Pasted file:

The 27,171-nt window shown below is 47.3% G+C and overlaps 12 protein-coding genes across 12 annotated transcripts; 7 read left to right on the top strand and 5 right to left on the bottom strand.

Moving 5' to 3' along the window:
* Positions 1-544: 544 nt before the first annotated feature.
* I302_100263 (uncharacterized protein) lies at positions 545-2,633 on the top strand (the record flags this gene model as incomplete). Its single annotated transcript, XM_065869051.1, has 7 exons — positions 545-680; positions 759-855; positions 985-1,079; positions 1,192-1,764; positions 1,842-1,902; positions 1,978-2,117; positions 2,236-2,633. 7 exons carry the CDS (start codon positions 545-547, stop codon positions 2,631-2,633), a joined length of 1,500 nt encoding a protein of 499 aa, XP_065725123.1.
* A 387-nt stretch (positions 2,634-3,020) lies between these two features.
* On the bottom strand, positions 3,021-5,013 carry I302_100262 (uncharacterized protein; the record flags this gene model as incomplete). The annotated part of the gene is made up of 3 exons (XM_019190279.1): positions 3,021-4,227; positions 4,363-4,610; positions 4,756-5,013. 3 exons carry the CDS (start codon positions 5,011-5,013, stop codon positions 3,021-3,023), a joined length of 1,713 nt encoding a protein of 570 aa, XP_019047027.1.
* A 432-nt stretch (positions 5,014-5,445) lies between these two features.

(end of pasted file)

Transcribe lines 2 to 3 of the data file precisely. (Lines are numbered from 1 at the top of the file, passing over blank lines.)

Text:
Moving 5' to 3' along the window:
* Positions 1-544: 544 nt before the first annotated feature.